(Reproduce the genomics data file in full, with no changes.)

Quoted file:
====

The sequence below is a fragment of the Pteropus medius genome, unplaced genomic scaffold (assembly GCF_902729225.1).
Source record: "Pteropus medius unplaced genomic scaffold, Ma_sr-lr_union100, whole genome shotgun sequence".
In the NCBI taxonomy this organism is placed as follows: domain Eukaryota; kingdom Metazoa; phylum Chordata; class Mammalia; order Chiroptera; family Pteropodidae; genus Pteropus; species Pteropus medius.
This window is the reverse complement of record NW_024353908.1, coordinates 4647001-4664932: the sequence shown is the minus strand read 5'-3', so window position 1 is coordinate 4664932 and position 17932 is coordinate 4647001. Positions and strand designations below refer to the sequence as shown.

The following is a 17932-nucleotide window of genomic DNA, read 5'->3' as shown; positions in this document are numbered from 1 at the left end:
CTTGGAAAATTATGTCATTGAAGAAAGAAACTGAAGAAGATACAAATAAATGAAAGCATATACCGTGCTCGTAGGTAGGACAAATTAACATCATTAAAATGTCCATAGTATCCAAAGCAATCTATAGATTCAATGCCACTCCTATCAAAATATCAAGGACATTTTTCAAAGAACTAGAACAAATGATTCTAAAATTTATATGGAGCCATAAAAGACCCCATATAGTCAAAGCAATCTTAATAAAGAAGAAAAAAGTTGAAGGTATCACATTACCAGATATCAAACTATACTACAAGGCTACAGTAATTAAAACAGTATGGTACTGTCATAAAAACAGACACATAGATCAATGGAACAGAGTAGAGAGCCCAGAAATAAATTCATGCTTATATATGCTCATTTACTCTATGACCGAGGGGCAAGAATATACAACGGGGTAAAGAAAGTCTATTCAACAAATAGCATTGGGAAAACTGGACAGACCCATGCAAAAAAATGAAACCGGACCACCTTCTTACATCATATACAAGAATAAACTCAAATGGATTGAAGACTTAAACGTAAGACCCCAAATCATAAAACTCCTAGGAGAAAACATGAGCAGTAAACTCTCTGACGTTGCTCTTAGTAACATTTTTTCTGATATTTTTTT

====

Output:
The sequence below is a fragment of the Pteropus medius genome, unplaced genomic scaffold (assembly GCF_902729225.1).
Source record: "Pteropus medius unplaced genomic scaffold, Ma_sr-lr_union100, whole genome shotgun sequence".
In the NCBI taxonomy this organism is placed as follows: domain Eukaryota; kingdom Metazoa; phylum Chordata; class Mammalia; order Chiroptera; family Pteropodidae; genus Pteropus; species Pteropus medius.
This window is the reverse complement of record NW_024353908.1, coordinates 4647001-4664932: the sequence shown is the minus strand read 5'-3', so window position 1 is coordinate 4664932 and position 17932 is coordinate 4647001. Positions and strand designations below refer to the sequence as shown.

The following is a 17932-nucleotide window of genomic DNA, read 5'->3' as shown; positions in this document are numbered from 1 at the left end:
CTTGGAAAATTATGTCATTGAAGAAAGAAACTGAAGAAGATACAAATAAATGAAAGCATATACCGTGCTCGTAGGTAGGACAAATTAACATCATTAAAATGTCCATAGTATCCAAAGCAATCTATAGATTCAATGCCACTCCTATCAAAATATCAAGGACATTTTTCAAAGAACTAGAACAAATGATTCTAAAATTTATATGGAGCCATAAAAGACCCCATATAGTCAAAGCAATCTTAATAAAGAAGAAAAAAGTTGAAGGTATCACATTACCAGATATCAAACTATACTACAAGGCTACAGTAATTAAAACAGTATGGTACTGTCATAAAAACAGACACATAGATCAATGGAACAGAGTAGAGAGCCCAGAAATAAATTCATGCTTATATATGCTCATTTACTCTATGACCGAGGGGCAAGAATATACAACGGGGTAAAGAAAGTCTATTCAACAAATAGCATTGGGAAAACTGGACAGACCCATGCAAAAAAATGAAACCGGACCACCTTCTTACATCATATACAAGAATAAACTCAAATGGATTGAAGACTTAAACGTAAGACCCCAAATCATAAAACTCCTAGGAGAAAACATGAGCAGTAAACTCTCTGACGTTGCTCTTAGTAACATTTTTTCTGATATTTTTTT